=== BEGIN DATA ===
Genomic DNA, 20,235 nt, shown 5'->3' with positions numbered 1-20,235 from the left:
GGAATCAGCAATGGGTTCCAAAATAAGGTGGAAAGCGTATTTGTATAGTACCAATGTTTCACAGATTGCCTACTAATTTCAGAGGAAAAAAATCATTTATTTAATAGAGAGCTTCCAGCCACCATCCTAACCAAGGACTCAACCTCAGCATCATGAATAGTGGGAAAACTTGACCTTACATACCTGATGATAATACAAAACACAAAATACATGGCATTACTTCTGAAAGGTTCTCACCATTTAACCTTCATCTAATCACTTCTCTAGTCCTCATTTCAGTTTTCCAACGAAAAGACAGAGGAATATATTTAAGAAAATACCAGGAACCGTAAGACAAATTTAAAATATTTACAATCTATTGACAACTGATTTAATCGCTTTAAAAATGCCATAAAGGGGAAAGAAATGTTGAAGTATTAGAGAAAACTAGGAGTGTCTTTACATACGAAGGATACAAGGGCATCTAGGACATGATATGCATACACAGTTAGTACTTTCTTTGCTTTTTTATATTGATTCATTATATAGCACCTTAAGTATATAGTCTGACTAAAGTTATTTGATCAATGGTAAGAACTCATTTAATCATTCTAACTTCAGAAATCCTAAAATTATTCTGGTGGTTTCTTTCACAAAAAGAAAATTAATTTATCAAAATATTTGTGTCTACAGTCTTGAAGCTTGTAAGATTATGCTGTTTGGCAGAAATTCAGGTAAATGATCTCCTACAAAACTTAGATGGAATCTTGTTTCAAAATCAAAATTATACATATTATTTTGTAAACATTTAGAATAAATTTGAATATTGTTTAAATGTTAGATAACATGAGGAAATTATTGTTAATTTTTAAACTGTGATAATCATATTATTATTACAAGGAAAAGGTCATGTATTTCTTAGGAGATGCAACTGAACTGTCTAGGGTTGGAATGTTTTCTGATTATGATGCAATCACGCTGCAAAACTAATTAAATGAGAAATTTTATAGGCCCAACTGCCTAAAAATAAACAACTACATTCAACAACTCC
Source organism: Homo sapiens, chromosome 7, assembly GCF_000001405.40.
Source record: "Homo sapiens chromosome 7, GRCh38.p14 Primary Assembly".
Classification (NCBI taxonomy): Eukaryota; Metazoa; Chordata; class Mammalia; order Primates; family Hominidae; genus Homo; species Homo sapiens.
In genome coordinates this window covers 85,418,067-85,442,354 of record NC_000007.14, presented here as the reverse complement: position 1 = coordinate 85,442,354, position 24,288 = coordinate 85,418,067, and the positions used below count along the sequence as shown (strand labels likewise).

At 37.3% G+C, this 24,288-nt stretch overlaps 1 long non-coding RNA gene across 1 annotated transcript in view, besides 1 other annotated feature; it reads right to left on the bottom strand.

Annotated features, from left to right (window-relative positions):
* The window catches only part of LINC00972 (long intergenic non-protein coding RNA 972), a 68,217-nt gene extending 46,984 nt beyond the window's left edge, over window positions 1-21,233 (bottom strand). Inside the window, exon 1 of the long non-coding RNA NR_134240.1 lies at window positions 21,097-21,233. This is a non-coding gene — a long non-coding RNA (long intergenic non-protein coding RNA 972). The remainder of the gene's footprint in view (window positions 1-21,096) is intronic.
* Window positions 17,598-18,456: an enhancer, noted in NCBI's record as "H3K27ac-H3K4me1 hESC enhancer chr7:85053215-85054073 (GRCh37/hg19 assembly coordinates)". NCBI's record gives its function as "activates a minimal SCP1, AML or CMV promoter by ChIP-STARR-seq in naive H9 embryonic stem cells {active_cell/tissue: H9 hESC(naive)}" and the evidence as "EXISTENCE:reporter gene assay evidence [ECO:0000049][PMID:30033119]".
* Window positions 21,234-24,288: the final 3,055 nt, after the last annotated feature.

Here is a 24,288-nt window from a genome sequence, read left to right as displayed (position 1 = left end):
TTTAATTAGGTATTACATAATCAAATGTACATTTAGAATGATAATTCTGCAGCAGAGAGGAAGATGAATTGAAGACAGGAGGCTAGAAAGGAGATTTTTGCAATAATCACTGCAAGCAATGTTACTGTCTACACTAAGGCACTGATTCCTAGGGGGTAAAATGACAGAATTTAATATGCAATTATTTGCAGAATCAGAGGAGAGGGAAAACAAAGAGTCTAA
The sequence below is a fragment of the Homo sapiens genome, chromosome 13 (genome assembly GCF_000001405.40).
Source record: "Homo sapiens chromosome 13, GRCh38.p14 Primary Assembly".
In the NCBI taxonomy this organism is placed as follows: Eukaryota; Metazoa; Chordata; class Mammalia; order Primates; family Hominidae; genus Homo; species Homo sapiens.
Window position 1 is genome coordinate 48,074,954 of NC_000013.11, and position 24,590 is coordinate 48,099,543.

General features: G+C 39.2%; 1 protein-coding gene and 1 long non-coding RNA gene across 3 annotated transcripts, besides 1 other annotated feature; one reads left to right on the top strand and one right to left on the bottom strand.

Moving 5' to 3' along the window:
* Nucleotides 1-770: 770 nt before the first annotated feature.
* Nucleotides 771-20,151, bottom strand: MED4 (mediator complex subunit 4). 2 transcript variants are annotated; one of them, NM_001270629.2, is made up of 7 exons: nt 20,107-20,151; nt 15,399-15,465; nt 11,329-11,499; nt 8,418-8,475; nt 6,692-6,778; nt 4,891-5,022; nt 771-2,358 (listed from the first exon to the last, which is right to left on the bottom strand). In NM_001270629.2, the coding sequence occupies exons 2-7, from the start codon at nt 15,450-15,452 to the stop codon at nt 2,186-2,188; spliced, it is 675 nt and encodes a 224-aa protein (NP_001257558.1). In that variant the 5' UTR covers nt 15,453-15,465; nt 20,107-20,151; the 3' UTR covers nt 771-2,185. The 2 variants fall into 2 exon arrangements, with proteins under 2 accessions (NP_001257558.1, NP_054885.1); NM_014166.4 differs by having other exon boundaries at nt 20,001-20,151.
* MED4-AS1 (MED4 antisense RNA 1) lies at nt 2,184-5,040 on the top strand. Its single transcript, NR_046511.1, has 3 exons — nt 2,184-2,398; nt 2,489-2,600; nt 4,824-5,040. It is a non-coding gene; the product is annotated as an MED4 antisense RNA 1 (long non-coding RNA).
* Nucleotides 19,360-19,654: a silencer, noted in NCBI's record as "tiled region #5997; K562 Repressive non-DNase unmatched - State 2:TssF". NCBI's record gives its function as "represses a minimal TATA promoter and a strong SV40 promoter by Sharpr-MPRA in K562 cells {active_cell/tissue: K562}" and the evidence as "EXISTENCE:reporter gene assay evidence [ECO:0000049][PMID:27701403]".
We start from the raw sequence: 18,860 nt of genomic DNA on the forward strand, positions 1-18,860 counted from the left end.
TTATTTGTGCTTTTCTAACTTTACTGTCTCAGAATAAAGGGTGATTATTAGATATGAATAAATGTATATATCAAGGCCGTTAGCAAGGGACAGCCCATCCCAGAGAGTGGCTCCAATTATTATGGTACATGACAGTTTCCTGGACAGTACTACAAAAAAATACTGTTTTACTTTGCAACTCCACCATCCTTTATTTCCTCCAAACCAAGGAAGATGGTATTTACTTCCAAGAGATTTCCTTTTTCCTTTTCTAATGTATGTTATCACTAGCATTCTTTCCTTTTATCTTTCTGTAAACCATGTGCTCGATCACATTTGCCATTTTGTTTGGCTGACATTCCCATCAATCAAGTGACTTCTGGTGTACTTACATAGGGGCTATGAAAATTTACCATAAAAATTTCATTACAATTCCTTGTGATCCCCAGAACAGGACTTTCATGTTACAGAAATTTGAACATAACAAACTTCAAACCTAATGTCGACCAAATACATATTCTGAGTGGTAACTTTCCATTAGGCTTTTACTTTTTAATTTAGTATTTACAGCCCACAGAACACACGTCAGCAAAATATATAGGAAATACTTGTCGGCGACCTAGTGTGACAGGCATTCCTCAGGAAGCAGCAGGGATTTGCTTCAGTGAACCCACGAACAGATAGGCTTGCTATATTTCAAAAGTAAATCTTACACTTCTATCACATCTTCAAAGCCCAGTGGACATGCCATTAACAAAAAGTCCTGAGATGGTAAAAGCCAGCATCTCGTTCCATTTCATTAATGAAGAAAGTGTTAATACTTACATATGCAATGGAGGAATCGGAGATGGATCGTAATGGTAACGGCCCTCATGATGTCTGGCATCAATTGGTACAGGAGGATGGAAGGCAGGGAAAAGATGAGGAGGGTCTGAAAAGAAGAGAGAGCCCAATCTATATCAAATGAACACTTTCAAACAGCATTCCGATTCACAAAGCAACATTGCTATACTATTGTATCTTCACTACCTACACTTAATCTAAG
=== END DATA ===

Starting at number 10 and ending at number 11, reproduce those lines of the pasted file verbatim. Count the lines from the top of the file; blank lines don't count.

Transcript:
* Window positions 17,598-18,456: an enhancer, noted in NCBI's record as "H3K27ac-H3K4me1 hESC enhancer chr7:85053215-85054073 (GRCh37/hg19 assembly coordinates)". NCBI's record gives its function as "activates a minimal SCP1, AML or CMV promoter by ChIP-STARR-seq in naive H9 embryonic stem cells {active_cell/tissue: H9 hESC(naive)}" and the evidence as "EXISTENCE:reporter gene assay evidence [ECO:0000049][PMID:30033119]".
* Window positions 21,234-24,288: the final 3,055 nt, after the last annotated feature.